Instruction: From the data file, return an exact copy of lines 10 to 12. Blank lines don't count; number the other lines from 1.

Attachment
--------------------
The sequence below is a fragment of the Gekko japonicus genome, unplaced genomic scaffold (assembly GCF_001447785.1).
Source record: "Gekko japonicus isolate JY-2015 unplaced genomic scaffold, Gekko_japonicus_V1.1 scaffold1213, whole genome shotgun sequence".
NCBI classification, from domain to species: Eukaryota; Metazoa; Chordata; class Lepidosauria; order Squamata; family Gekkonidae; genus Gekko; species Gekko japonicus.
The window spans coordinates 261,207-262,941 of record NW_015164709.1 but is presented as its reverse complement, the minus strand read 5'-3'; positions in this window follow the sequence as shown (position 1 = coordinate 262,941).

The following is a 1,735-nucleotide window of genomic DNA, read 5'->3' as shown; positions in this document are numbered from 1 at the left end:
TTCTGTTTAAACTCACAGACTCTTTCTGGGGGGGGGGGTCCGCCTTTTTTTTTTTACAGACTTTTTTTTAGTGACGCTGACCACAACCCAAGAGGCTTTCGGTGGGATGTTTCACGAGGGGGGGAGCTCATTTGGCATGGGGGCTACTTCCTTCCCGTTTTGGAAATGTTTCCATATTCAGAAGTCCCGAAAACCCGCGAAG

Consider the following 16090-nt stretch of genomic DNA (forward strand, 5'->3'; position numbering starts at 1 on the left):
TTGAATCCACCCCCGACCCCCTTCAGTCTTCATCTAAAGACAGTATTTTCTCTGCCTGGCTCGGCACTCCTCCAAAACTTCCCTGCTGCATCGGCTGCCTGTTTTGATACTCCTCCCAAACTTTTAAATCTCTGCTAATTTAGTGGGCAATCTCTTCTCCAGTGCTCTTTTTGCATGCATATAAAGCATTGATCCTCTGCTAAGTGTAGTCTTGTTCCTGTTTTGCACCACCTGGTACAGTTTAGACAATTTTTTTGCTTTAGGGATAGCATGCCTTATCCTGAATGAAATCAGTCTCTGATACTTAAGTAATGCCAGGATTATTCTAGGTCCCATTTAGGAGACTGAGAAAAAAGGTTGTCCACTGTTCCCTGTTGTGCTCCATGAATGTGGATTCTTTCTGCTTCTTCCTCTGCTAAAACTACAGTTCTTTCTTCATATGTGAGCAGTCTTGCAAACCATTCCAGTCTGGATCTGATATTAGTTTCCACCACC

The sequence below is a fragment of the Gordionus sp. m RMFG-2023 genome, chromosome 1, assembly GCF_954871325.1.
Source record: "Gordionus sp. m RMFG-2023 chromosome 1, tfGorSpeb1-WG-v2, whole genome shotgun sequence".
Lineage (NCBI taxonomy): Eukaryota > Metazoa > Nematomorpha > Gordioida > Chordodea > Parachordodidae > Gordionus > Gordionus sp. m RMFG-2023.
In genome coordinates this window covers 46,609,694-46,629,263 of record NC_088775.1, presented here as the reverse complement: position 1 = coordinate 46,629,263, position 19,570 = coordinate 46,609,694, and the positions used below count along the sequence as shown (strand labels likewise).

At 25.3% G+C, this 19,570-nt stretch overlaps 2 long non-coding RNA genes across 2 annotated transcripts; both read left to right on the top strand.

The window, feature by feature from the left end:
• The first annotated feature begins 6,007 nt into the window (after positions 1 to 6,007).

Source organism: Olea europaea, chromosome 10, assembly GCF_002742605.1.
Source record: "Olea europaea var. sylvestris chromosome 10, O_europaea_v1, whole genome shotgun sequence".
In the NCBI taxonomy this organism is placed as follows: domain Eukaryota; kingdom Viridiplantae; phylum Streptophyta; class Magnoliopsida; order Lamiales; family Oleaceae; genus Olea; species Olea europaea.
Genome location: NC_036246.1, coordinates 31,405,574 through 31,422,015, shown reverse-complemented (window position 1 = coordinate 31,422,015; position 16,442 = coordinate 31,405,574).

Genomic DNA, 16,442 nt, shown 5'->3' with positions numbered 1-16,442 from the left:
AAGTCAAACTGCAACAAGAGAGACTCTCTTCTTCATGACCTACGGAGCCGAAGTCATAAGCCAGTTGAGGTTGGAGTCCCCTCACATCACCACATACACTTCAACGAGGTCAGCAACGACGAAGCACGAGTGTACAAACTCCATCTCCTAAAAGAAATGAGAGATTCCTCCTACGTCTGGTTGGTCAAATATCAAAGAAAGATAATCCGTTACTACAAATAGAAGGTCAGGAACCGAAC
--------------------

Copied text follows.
Source record: "Gordionus sp. m RMFG-2023 chromosome 1, tfGorSpeb1-WG-v2, whole genome shotgun sequence".
Lineage (NCBI taxonomy): Eukaryota > Metazoa > Nematomorpha > Gordioida > Chordodea > Parachordodidae > Gordionus > Gordionus sp. m RMFG-2023.
In genome coordinates this window covers 46,609,694-46,629,263 of record NC_088775.1, presented here as the reverse complement: position 1 = coordinate 46,629,263, position 19,570 = coordinate 46,609,694, and the positions used below count along the sequence as shown (strand labels likewise).